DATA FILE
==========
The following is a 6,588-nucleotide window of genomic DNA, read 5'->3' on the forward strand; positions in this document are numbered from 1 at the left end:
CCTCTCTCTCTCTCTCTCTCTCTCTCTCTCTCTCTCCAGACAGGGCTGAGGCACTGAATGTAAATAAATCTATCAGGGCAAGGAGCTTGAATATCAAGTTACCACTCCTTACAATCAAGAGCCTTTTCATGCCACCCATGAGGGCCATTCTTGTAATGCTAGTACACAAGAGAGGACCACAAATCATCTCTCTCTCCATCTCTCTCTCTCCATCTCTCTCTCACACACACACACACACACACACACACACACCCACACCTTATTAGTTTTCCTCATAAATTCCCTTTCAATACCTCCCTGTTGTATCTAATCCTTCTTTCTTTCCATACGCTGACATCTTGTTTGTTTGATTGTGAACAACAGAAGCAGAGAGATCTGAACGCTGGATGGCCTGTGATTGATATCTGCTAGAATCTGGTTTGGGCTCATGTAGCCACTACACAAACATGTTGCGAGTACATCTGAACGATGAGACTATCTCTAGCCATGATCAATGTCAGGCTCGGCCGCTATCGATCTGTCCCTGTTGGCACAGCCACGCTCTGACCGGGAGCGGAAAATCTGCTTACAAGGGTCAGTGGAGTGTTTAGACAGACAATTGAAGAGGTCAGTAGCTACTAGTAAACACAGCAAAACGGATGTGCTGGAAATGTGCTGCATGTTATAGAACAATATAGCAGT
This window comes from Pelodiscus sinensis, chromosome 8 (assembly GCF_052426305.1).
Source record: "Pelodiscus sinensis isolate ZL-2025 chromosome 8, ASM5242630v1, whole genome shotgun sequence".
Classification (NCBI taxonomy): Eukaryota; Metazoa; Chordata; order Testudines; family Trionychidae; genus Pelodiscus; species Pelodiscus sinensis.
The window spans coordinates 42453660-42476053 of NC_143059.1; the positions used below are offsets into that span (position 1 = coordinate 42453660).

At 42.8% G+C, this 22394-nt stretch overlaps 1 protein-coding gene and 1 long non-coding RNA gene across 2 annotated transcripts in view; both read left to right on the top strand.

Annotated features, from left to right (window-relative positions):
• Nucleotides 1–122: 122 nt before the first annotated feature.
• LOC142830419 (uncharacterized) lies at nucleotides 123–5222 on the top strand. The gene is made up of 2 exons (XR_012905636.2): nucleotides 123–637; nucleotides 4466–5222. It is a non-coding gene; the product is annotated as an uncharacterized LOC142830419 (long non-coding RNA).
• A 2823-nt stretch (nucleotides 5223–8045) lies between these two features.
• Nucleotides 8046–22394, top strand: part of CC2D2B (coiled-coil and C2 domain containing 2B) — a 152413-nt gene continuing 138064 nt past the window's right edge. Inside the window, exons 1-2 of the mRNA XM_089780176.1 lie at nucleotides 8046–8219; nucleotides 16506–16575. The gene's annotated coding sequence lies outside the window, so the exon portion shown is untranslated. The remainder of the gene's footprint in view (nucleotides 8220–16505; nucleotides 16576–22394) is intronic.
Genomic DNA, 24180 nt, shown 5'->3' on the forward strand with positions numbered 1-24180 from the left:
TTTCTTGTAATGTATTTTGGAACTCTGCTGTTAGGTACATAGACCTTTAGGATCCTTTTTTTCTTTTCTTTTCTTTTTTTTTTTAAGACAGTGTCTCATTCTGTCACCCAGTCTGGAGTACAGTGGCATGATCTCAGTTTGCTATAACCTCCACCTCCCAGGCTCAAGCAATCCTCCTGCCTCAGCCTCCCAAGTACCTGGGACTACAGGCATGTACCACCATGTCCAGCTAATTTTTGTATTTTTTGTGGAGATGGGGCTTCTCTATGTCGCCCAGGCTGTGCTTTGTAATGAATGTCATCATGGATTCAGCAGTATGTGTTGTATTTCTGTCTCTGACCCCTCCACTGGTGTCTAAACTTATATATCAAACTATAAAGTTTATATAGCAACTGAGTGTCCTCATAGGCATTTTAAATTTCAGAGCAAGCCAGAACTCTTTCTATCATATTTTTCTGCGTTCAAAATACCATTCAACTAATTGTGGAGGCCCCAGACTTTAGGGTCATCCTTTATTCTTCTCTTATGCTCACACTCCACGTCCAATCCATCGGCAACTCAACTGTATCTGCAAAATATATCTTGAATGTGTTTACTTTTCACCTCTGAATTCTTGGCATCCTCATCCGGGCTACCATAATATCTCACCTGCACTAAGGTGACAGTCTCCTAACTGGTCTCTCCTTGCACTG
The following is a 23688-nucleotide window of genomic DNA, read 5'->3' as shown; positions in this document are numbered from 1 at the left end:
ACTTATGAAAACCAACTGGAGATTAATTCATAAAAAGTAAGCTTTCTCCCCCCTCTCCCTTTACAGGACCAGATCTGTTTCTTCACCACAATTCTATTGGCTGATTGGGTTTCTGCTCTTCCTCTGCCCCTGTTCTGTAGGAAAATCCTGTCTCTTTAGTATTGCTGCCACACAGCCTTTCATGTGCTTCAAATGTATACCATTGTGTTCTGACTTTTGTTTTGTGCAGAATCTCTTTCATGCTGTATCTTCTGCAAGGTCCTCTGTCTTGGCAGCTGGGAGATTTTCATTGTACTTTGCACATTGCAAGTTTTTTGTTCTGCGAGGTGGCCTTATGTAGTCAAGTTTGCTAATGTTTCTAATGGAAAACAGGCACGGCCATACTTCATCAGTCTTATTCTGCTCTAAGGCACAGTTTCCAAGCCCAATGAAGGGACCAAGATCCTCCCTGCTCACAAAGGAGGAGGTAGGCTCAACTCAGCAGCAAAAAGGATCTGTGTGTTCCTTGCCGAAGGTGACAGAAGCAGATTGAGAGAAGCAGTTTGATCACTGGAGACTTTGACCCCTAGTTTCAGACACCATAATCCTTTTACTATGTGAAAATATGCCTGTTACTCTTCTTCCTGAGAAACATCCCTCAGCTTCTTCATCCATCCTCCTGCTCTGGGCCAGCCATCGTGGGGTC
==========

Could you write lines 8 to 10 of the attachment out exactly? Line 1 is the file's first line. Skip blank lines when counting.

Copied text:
Annotated features, from left to right (window-relative positions):
• Nucleotides 1–122: 122 nt before the first annotated feature.
• LOC142830419 (uncharacterized) lies at nucleotides 123–5222 on the top strand. The gene is made up of 2 exons (XR_012905636.2): nucleotides 123–637; nucleotides 4466–5222. It is a non-coding gene; the product is annotated as an uncharacterized LOC142830419 (long non-coding RNA).